Schier said that without Romney's personal wealth and financial connections, "I don't even think we'd be talking about Mitt Romney today as a candidate. Take it all away and where is he? He's nowhere."
To whom might Romney owe favors? Goldman Sachs not only wrote his 2008 campaign a $2 million loan, but its executives also given more than $1 million to his two presidential campaigns and his federal PAC since 2008, according to a McClatchy analysis of data gathered by the Center for Responsive Politics.
The same committees collected over $650,000 from Bain Capital and its predecessor firm, Bain & Co.
Those are among a dozen major banks, hedge funds and private equity firms, some of which share a strong interest in preserving a special 15 percent tax rate on much of their income, that have given Romney's federal committees over $4 million.
Those donations, however, are outstripped by those arriving at the super PAC Restore Our Future, which collected $1 million each from at least 10 donors or couples, including New York hedge fund figures John Paulson, Paul Singer and Julian Robertson, Romney's former Bain colleague Edward Conard, and Bain Capital Partner Paul Edgerly and his wife, Sandra.
Romney was in his second year as Massachusetts governor in 2004 when his operatives took what critics call unmistakable steps to lay the groundwork for a presidential run by forming the first of a half dozen so-called "Commonwealth" committees.
By 2006, six of the committees were raising money in Iowa, New Hampshire, South Carolina, Michigan, Arizona and Alabama. Soon, they temporarily changed their names to Free and Strong America PACs, matching Romney's federal committee, with the stated purpose of supporting state candidates favoring limited government.
The first donor listed by the Iowa committee in the fall of 2004 was businessman Darrell Crate, a former chairman of the Massachusetts Republican Party who is now treasurer of Romney's presidential campaign, state campaign filings show. Crate's $6,500 donation was accompanied, on the same day, by $6,000 from Robert White, a co-founder of Bain Capital and close Romney friend who is a part owner of the Boston Celtics. More than $22,000 soon followed from others at Bain or its affiliates.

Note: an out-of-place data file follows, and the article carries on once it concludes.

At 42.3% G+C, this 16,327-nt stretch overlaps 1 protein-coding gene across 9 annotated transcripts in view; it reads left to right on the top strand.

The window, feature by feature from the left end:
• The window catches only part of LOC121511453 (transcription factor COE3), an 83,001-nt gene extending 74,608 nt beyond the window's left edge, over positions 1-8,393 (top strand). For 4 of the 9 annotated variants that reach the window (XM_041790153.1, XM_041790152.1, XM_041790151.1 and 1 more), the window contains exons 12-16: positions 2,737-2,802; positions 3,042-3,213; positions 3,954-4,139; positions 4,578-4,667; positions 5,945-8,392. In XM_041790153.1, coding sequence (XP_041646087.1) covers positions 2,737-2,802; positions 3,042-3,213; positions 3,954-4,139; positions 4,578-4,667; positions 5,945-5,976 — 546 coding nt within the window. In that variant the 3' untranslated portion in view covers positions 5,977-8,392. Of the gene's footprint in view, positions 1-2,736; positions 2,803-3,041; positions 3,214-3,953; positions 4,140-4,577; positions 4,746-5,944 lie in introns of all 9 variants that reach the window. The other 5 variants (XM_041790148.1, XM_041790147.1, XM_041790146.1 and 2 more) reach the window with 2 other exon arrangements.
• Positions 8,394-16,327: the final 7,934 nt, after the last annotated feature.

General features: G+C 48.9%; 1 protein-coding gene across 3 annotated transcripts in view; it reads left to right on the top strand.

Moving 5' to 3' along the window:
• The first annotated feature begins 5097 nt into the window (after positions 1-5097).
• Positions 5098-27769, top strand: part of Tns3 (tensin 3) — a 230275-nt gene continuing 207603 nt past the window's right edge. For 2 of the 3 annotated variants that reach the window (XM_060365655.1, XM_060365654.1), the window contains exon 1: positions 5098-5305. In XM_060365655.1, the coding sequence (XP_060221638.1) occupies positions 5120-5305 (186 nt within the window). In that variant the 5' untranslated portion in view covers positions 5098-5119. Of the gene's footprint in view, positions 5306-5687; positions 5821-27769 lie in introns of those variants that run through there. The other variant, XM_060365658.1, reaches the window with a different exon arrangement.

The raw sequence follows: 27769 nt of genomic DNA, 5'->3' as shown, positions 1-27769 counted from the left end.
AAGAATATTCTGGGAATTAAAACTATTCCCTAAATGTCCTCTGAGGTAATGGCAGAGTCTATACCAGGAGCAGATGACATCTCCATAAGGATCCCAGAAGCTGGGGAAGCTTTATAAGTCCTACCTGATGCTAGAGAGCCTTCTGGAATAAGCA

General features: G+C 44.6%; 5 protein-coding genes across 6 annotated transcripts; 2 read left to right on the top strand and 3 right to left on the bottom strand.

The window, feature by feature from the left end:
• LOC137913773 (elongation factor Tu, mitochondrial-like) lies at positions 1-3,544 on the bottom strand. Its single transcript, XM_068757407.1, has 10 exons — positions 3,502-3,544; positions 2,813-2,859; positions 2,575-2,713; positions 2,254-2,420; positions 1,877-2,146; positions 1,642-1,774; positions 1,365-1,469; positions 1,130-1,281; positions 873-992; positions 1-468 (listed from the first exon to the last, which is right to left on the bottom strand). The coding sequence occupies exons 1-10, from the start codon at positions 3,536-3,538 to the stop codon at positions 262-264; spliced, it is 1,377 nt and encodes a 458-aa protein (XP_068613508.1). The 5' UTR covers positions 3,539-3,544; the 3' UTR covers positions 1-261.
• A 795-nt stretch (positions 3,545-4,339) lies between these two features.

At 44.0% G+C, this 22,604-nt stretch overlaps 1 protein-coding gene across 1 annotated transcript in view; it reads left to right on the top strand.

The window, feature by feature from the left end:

Those donations soon would be dwarfed.
A committee formed in Alabama, which places no limits on the size of contributions, reported in 2006 donations of $100,000 each from Goldman Sachs managing director Muneer Satter and B. Wayne Hughes, the chairman and founder of Public Storage, $84,330 from billionaire Cincinnati financier Carl Lindner, who has since died, and more than $124,000 from conservative chief executive J. W. Marriott, Jr. of Marriott International and his brother, Richard Marriott. Marshall Wallach, a Denver-based investment banker, gave $86,500, and Texas real estate magnate Bob Perry contributed $80,000.
The New Hampshire Democratic Party, later joined by Alabama Democrats, complained to the FEC that Romney was illegally using the state PACs to help his presidential campaign. Romney spokeswoman Saul said the Democratic complaint "has no merit," dismissing it as "a political stunt" initially aimed at ruining a Romney visit to New Hampshire.
The FEC has yet to rule on the complaint, but has never penalized a presidential candidate for using state committees. The commission consists of three Republicans and three Democrats and often has been stalled by partisan impasses.
The consumer interest group Public Citizen, after obtaining the records of secret FEC votes through the Freedom of Information Act, recently reported that votes on enforcement matters ended in deadlocks 109 times from 2003 through 2010.
Despite its donations, the pro-Romney's PACs had mixed results in winning endorsements.
From 2004 to 2010, the Iowa PAC gave $541,000 to county Republican committees and GOP candidates for the state Legislature and statewide offices, topped by $130,000 to former Rep. Jim Nussle's 2006 campaign for governor. Romney's PAC and Nussle even worked together to fund five county Republican operations. Nussle lost the election for governor, and then endorsed Rudy Giuliani in the 2008 presidential race.
In 2010, the Iowa PAC gave $30,000 to Terry Branstad's successful bid to return to the governor's office. Branstad, however, declined to endorse anyone before the recent Iowa caucuses, which Romney barely lost.
In South Carolina, where Romney's election prospects were bleaker, his Commonwealth PAC raised less money and donated modestly, except for a $4,000 contribution to Tea Party candidate Nikki Haley before she won the governorship. Haley has endorsed Romney.
In Michigan, Romney won endorsements from seven U.S. House members who got $2,500 in 2010 from his federal PAC, but donations of $4,500 each in 2010 and 2011 to Reps. Candice Miller and Justin Amash went for naught. Miller endorsed Perry and Amash backed Paul.